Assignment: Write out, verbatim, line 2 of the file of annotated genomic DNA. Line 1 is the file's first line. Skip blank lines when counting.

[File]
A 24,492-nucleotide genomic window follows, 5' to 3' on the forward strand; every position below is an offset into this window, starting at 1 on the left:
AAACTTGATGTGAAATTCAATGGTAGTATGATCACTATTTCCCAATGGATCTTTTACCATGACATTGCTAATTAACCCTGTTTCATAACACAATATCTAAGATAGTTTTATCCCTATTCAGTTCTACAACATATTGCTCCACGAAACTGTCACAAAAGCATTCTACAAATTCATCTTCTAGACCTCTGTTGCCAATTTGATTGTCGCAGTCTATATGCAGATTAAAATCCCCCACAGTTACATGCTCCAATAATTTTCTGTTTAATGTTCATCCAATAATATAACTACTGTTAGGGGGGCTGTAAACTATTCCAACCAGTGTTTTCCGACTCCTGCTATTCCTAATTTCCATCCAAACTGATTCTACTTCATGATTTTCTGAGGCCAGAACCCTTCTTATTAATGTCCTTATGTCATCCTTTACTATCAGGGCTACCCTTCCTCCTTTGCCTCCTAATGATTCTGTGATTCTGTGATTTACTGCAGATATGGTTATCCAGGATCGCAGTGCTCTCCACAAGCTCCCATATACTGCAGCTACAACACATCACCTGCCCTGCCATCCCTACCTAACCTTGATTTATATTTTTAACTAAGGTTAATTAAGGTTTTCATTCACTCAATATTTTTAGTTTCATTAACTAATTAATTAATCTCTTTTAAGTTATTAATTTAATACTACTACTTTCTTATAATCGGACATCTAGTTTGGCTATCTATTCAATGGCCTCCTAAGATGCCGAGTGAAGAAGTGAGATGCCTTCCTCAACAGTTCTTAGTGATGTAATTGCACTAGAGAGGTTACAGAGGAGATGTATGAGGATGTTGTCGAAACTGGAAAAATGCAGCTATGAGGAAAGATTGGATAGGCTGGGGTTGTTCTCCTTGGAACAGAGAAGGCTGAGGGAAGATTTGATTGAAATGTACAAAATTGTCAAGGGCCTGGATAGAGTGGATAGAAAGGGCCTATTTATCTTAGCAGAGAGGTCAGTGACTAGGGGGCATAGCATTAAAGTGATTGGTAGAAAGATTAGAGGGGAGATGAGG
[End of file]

AAACTTGATGTGAAATTCAATGGTAGTATGATCACTATTTCCCAATGGATCTTTTACCATGACATTGCTAATTAACCCTGTTTCATAACACAATATCTAAGATAGTTTTATCCCTATTCAGTTCTACAACATATTGCTCCACGAAACTGTCACAAAAGCATTCTACAAATTCATCTTCTAGACCTCTGTTGCCAATTTGATTGTCGCAGTCTATATGCAGATTAAAATCCCCCACAGTTACATGCTCCAATAATTTTCTGTTTAATGTTCATCCAATAATATAACTACTGTTAGGGGGGCTGTAAACTATTCCAACCAGTGTTTTCCGACTCCTGCTATTCCTAATTTCCATCCAAACTGATTCTACTTCATGATTTTCTGAGGCCAGAACCCTTCTTATTAATGTCCTTATGTCATCCTTTACTATCAGGGCTACCCTTCCTCCTTTGCCTCCTAATGATTCTGTGATTCTGTGATTTACTGCAGATATGGTTATCCAGGATCGCAGTGCTCTCCACAAGCTCCCATATACTGCAGCTACAACACATCACCTGCCCTGCCATCCCTACCTAACCTTGATTTATATTTTTAACTAAGGTTAATTAAGGTTTTCATTCACTCAATATTTTTAGTTTCATTAACTAATTAATTAATCTCTTTTAAGTTATTAATTTAATACTACTACTTTCTTATAATCGGACATCTAGTTTGGCTATCTATTCAATGGCCTCCTAAGATGCCGAGTGAAGAAGTGAGATGCCTTCCTCAACAGTTCTTAGTGATGTAATTGCACTAGAGAGGTTACAGAGGAGATGTATGAGGATGTTGTCGAAACTGGAAAAATGCAGCTATGAGGAAAGATTGGATAGGCTGGGGTTGTTCTCCTTGGAACAGAGAAGGCTGAGGGAAGATTTGATTGAAATGTACAAAATTGTCAAGGGCCTGGATAGAGTGGATAGAAAGGGCCTATTTATCTTAGCAGAGAGGTCAGTGACTAGGGGGCATAGCATTAAAGTGATTGGTAGAAAGATTAGAGGGGAGATGAGG